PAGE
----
TigsTown.com - Melissa Szydlowski

2017 TigsTown Top 50 Scouting Reports #45-41: Jason Foley, Kevin Ziomek, Dominic Ficociello, Francisco German, Randel Alcantara

The next five prospects in the TigsTown Top 50 include a couple of prospects that have been in the organization for many years and have lingering questions on if they can make the leap to the big leagues, along with a few youngsters that are on the upswing and show tremendous potential.

45. Jason Foley (RHP)

Tool Grades (Future)

Fastball

Curveball

Changeup

Command/Control

60

40

60

45

 

Foley signed as a non-drafted free agent following the 2016 draft and immediately drew attention with just a handful of innings in pro ball after an abbreviated stint in the NECBL. Though Foley can reach 96-97 mph already, he sits in the 93-94 mph range with his fastball and projects to maintain that velocity in pro ball. His splitter is a potential second plus pitch that can miss bats consistently when on point. Foley has yet to demonstrate an ability to spin his breaking ball consistently and it likely won’t develop to much more than a “show-me” pitch as a professional. Foley generates his dynamic two-pitch arsenal with some effort and will likely never develop a refined command/control profile, but he should throw enough strikes to be effective in a seventh inning role.

 

44. Kevin Ziomek (LHP)

Tool Grades (Future)

Fastball

Curveball

Slider

Changeup

Command/Control

45

45

50

50

50

 

With surgery derailing Ziomek’s 2016 season there are a host of unanswered questions about how Ziomek’s stuff will come back in 2017 and beyond. Prior to injury, Ziomek flashed a broad arsenal full of fringe-average to average pitches and solid strike throwing ability. When healthy, Ziomek can typically run his fastball as high as 92 mph when he needs a little more, though he sacrifices command when looking for extra velocity. At times, Ziomek will flash an above-average changeup that can be his best pitch, but neither of his breaking balls is deceptive enough to miss bats consistently. Ziomek has the type of arsenal and command profile – when healthy – to project as a back-end starter, but with the uncertainty surrounding his health and stuff, and his razor thin margin for error, his stock remains in limbo until 2017 reports suggest he’s back to being on the verge of the big leagues.

 

43. Dominic Ficociello (INF)

Tool Grades (Future)

Hit

Power

Speed

Defense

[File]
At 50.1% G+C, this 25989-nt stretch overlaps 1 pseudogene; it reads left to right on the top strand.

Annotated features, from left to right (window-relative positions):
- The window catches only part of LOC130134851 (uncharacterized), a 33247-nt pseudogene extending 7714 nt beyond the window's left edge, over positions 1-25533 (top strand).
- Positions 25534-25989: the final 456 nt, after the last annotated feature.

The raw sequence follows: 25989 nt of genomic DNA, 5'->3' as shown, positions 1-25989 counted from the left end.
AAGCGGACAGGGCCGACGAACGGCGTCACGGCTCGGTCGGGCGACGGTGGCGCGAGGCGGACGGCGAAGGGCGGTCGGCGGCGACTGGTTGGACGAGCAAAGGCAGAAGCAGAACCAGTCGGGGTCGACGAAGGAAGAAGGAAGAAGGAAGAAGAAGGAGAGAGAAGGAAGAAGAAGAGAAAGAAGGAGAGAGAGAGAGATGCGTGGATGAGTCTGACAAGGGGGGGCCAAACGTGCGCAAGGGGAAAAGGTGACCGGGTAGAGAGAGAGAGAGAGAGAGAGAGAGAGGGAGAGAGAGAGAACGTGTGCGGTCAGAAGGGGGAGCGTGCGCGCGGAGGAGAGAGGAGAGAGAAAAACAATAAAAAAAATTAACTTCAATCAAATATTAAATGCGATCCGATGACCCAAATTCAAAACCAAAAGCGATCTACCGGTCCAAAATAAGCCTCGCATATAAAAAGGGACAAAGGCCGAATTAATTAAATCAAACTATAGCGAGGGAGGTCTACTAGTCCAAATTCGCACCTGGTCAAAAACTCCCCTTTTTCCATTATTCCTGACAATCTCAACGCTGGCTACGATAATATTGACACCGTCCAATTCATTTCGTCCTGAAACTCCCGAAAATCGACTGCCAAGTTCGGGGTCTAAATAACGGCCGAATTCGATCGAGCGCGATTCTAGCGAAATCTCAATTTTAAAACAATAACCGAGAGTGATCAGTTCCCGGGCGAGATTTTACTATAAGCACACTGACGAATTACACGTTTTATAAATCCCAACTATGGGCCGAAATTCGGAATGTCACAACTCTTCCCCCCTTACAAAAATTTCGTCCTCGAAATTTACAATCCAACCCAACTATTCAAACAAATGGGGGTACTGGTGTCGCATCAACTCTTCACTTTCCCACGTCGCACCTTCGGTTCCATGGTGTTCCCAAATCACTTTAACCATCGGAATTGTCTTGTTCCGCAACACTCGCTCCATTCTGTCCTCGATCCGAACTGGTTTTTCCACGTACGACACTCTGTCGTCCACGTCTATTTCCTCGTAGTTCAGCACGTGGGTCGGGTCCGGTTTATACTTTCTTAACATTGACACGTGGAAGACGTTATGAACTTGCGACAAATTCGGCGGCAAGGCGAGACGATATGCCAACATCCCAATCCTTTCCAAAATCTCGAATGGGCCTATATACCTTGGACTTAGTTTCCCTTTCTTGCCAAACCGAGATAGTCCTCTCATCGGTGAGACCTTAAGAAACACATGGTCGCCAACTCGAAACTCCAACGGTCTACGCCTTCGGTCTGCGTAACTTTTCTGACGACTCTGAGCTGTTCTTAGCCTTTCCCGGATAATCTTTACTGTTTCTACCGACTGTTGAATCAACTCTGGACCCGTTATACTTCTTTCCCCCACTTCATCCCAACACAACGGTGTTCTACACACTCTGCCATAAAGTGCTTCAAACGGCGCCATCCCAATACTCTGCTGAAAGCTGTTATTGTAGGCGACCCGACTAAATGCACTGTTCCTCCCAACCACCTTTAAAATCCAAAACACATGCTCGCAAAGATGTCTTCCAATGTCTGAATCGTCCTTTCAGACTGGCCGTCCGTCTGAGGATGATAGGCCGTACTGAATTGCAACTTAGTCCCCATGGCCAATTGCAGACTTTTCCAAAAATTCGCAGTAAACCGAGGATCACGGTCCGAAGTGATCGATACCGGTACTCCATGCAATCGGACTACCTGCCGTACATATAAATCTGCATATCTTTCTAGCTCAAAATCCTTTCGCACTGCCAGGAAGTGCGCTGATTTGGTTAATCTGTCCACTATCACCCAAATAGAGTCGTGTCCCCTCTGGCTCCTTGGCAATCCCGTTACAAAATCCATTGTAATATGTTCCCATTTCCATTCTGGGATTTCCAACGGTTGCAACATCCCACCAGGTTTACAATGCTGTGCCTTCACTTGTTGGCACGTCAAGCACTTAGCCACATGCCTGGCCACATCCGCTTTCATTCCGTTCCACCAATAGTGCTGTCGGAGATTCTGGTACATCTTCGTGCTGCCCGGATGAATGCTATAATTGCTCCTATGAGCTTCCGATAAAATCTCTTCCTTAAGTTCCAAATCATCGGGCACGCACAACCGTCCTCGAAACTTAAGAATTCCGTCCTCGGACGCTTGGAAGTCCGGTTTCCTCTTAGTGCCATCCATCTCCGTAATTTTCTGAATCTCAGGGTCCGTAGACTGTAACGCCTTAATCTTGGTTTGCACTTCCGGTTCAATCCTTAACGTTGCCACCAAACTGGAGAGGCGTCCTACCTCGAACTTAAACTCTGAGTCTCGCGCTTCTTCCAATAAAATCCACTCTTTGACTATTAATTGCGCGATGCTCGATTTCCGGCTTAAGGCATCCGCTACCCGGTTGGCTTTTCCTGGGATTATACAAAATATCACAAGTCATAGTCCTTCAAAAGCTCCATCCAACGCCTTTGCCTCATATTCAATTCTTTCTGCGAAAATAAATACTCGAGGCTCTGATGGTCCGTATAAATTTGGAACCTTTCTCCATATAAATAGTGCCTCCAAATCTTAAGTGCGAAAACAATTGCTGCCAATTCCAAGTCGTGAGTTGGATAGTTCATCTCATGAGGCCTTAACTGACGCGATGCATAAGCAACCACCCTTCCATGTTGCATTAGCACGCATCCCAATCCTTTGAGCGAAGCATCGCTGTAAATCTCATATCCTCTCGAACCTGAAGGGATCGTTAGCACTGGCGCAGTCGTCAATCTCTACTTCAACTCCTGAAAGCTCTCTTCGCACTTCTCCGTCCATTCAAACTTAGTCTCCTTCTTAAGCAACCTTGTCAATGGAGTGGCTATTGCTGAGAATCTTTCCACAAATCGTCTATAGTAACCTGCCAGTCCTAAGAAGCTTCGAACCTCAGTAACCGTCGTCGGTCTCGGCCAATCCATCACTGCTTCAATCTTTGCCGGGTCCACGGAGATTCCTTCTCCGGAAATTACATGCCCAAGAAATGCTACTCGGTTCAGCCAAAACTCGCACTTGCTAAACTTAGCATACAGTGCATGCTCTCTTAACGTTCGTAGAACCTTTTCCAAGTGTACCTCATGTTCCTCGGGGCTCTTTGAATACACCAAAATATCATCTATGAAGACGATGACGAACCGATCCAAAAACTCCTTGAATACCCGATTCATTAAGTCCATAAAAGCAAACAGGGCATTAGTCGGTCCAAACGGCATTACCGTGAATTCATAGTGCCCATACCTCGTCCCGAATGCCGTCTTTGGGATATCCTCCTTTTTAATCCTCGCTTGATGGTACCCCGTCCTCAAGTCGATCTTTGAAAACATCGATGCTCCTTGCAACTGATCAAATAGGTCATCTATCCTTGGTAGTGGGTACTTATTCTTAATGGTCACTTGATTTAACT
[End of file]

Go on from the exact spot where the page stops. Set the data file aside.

Arm

40

40

45

60 (1B)

55

 

Ficociello’s meal ticket is his glove as he shows plus defensive ability around the bag at first base. He moves his feet exceptionally well, can range far to his right and also knows when to let his second baseman field the ball, and also displays soft hands and good footwork around the bag. His natural defensive instincts have allowed him to handle third base and second base at an adequate level, and his arm plays at both positions. Offensively, Ficociello has good bat speed and some ability to make enough contact to hit .255-.260 at the big league level. His swing is geared toward line drives sprayed to all fields, leaving him without enough thump to hold down a corner infield (or outfield) slot on an everyday basis. While he projects to a bench position in the big leagues, Ficociello’s defensive versatility and fringe offensive characteristics make him a an intriguing reserve option.

 

42. Francisco German (RHP)

Tool Grades (Future)

Fastball

Curveball

Changeup

Command/Control

70

50

30

40

 

Back on the mound and healthy in 2016, German flashed the premium velocity he showed prior to injury and had scouts buzzing despite a limited workload last year. At his best, German can reach 95-96 mph with his fastball and scouts routinely project additional velocity as he gains strength and completes the maturation process; some suggesting he could be a guy that touches triple digits down the line. German remains inconsistent with his secondary offerings, though his curveball shows flashes of becoming an average pitch. Control and command will be an issue for German, but there is reason to believe he can throw enough strikes to be effective in the late innings.

 

41. Randel Alcantara (3B)

Tool Grades (Present/Future)

Hit

Power

Speed

Defense

Arm

40

60

40

45

55

 

Alcantara remains a volatile prospect with many developmental paths that result in him flaming out before reaching the upper minors, but his raw power and potential offensive upside make him an intriguing prospect to follow as he attempts to navigate his developmental arc. With improvement in his pitch recognition and strike zone judgement, Alcantara could become a .260ish hitter that offers the plus power necessary to blast 20-plus home runs annually. Combined with adequate defense at the hot corner and a strong arm, and Alcantara could be looking at a second division regular projection. Should he move down the defensive spectrum to first base or an outfield corner (unlikely), Alcantara’s bat will have to step forward in some fashion, be it improved average, more in-game power, or some new on-base ability.


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